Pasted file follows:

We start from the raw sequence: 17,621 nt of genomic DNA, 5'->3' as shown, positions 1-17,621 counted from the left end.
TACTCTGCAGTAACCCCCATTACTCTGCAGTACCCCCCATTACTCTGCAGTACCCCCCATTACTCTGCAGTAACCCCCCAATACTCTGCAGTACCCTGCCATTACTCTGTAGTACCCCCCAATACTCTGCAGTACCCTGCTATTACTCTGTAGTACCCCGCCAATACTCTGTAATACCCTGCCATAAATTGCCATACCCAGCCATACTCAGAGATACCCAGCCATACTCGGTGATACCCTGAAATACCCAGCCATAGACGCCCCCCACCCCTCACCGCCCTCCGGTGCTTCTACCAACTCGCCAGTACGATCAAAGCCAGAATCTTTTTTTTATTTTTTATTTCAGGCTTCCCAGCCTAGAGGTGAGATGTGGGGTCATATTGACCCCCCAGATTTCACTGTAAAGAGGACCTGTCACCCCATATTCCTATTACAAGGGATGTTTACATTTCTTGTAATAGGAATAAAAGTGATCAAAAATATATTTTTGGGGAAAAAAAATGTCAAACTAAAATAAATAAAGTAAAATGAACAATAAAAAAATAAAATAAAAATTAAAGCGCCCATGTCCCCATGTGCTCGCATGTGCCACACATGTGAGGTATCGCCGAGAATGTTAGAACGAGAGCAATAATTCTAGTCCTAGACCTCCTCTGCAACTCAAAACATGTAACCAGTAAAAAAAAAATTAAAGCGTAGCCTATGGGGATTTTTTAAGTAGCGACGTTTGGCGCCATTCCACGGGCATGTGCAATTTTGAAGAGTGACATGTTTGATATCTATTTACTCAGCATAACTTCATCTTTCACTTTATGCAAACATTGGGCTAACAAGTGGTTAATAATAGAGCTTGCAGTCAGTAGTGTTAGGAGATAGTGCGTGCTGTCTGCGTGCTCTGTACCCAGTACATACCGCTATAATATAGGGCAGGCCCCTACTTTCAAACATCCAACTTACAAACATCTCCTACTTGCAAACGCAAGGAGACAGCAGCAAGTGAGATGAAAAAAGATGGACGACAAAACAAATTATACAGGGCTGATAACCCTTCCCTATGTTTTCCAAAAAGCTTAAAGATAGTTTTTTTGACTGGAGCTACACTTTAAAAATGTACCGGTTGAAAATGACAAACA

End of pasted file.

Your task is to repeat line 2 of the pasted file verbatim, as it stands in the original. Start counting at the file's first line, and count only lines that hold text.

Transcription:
TACTCTGCAGTAACCCCCATTACTCTGCAGTACCCCCCATTACTCTGCAGTACCCCCCATTACTCTGCAGTAACCCCCCAATACTCTGCAGTACCCTGCCATTACTCTGTAGTACCCCCCAATACTCTGCAGTACCCTGCTATTACTCTGTAGTACCCCGCCAATACTCTGTAATACCCTGCCATAAATTGCCATACCCAGCCATACTCAGAGATACCCAGCCATACTCGGTGATACCCTGAAATACCCAGCCATAGACGCCCCCCACCCCTCACCGCCCTCCGGTGCTTCTACCAACTCGCCAGTACGATCAAAGCCAGAATCTTTTTTTTATTTTTTATTTCAGGCTTCCCAGCCTAGAGGTGAGATGTGGGGTCATATTGACCCCCCAGATTTCACTGTAAAGAGGACCTGTCACCCCATATTCCTATTACAAGGGATGTTTACATTTCTTGTAATAGGAATAAAAGTGATCAAAAATATATTTTTGGGGAAAAAAAATGTCAAACTAAAATAAATAAAGTAAAATGAACAATAAAAAAATAAAATAAAAATTAAAGCGCCCATGTCCCCATGTGCTCGCATGTGCCACACATGTGAGGTATCGCCGAGAATGTTAGAACGAGAGCAATAATTCTAGTCCTAGACCTCCTCTGCAACTCAAAACATGTAACCAGTAAAAAAAAAATTAAAGCGTAGCCTATGGGGATTTTTTAAGTAGCGACGTTTGGCGCCATTCCACGGGCATGTGCAATTTTGAAGAGTGACATGTTTGATATCTATTTACTCAGCATAACTTCATCTTTCACTTTATGCAAACATTGGGCTAACAAGTGGTTAATAATAGAGCTTGCAGTCAGTAGTGTTAGGAGATAGTGCGTGCTGTCTGCGTGCTCTGTACCCAGTACATACCGCTATAATATAGGGCAGGCCCCTACTTTCAAACATCCAACTTACAAACATCTCCTACTTGCAAACGCAAGGAGACAGCAGCAAGTGAGATGAAAAAAGATGGACGACAAAACAAATTATACAGGGCTGATAACCCTTCCCTATGTTTTCCAAAAAGCTTAAAGATAGTTTTTTTGACTGGAGCTACACTTTAAAAATGTACCGGTTGAAAATGACAAACA